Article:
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Chapter 2: "with resiliance and cheerfulness"
Convictions, 1908-1937

As the day progressed the family started to look more European. After the afternoon nap Jans and the children dressed in the European style. Frequently they took a drive in their open carriage, pulled by the two white Sundanese horses, off to the harbour or to the beautiful Oei Tiong Ham Chinese garden with the dwarf trees. At dinner time the children had to mind their manners in speech, dress and conduct at the table. Any infraction thereupon promptly meant being sent to the bedroom.

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Chapter 3: "We Dutch"
Ownership, 1937-1948

" Outside the cultivated gardens of Andanasari everything else grew in the wild but grandma seemed to recognize everything. "Look, children, this beautiful flower is the Belladonna. Be very careful with it. Women use it to get beautiful eyes. It makes their pupils open wide but that is not healthy for their eyes. So, dont touch it and then rub your eyes." "And what is this, grandma?" and then she would take that flower, leaf or berry from that particular bush, crush it between her fingers and smell it. "This is very poisonous," she would often say. Then we, her grandchildren, would often try it on our own, but we never found out how something poisonous should smell.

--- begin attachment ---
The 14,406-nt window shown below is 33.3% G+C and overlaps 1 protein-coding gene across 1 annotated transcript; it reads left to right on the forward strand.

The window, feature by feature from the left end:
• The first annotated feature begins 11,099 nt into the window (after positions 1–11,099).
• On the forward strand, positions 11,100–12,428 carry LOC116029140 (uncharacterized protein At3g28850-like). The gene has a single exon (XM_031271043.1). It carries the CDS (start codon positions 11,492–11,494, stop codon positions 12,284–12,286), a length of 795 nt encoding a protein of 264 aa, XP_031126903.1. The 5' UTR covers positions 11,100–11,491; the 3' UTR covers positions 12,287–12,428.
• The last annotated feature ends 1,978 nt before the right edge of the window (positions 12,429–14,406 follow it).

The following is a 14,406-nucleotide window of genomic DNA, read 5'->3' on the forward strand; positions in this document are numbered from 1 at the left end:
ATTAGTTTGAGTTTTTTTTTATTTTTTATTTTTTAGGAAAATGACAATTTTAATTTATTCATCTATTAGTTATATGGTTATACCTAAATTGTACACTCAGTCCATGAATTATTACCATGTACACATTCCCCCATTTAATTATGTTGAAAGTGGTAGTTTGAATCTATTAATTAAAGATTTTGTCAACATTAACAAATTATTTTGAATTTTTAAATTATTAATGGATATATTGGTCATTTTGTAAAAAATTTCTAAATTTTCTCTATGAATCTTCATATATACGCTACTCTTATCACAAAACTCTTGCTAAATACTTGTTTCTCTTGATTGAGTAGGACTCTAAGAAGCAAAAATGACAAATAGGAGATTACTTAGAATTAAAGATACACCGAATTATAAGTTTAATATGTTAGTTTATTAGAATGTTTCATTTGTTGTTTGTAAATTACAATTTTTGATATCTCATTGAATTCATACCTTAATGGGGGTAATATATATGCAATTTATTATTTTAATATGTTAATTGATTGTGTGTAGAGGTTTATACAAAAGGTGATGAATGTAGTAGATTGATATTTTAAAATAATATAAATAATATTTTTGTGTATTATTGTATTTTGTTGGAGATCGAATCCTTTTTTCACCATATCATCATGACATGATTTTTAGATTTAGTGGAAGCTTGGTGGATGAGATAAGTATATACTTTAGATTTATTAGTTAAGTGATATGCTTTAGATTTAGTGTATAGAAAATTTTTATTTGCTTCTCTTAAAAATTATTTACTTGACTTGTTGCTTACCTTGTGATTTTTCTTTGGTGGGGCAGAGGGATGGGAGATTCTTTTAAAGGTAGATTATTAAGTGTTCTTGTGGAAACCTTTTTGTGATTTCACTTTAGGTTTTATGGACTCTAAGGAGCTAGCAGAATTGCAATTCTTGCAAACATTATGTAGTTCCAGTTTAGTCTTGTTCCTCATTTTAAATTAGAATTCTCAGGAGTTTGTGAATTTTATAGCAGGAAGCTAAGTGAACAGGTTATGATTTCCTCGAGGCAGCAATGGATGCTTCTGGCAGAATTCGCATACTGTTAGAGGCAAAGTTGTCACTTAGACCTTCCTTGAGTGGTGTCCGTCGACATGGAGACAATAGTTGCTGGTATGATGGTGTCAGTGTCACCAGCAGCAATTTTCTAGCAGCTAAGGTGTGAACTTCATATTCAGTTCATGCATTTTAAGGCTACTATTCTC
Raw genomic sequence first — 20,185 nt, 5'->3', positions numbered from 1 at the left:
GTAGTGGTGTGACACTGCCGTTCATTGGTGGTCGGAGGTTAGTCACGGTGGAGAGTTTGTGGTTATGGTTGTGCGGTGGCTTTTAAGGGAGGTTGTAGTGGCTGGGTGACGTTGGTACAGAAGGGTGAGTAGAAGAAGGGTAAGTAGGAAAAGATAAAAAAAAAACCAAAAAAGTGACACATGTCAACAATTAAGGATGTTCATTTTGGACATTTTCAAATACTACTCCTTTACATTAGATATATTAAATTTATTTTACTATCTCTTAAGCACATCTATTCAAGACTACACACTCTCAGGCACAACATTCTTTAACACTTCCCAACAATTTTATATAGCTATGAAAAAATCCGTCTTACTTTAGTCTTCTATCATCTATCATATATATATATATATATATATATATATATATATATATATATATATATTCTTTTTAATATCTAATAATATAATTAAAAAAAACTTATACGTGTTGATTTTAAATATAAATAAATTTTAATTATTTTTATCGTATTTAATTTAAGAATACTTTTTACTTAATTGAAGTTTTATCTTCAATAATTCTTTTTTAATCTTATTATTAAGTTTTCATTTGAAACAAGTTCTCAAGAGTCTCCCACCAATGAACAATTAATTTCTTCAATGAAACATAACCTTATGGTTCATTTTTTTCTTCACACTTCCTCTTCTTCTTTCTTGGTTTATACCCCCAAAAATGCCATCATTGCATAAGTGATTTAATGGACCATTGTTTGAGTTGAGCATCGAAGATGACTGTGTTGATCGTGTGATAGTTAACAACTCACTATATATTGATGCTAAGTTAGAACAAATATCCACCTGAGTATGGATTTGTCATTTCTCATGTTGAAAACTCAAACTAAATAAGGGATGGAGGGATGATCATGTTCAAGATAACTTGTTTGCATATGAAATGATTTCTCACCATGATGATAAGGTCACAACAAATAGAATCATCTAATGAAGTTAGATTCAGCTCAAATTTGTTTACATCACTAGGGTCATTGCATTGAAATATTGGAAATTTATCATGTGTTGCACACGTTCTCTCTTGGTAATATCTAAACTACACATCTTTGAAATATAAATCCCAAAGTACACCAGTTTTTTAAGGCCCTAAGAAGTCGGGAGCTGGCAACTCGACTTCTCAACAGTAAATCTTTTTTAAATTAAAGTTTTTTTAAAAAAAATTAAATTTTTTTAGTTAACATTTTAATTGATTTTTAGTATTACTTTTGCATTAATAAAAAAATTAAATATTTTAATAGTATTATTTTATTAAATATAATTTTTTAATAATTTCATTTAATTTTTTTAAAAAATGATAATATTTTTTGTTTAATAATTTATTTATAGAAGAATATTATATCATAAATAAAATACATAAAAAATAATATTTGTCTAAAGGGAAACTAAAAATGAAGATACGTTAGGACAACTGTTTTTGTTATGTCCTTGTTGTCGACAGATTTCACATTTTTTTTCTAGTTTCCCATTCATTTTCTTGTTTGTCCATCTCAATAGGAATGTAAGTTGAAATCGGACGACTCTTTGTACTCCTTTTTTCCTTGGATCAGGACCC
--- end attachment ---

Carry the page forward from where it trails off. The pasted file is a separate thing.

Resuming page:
During those walks grandma would often talk with the Javanese village elders. She would ask them how the population was doing, were there any health problems, what were they doing about it. Often she would give advise to these people, showing them what herbs (weeds to us) were beneficial and how to prepare the medication.
(Memoirs of grandson Fred Kloppenburg.)


During the last two years of her mother's life, Troel gave her all the love and care, continuously tried to please and comfort her (mrs Kloppenburg was too ill to even consider evacuation to Holland). She collected empty jars which she used for bedwarmers, she gave her mother massages with healing oils. Somehow she got hold of a small package of petunia seeds which she planted underneath her mothers bedroom window. Back in Andanasari her mother had always loved the blooming petunias.

The continuous nursing, the lack of money and food, worries about their safety and the unknown fate of Albert took a heavy toll on Troel. Her letters to Holland started to sound progressively sadder. In February, 1948, she wrote "If Ma remains as she is now and if she has no pain, she'll be certain to live for a while yet." In June, 1948, she wrote "I do hope Ma will see you all again."
Mrs. Kloppenburg died in Malang in October, 1948, and was buried there. Her wish to see her children again could not be fulfilled.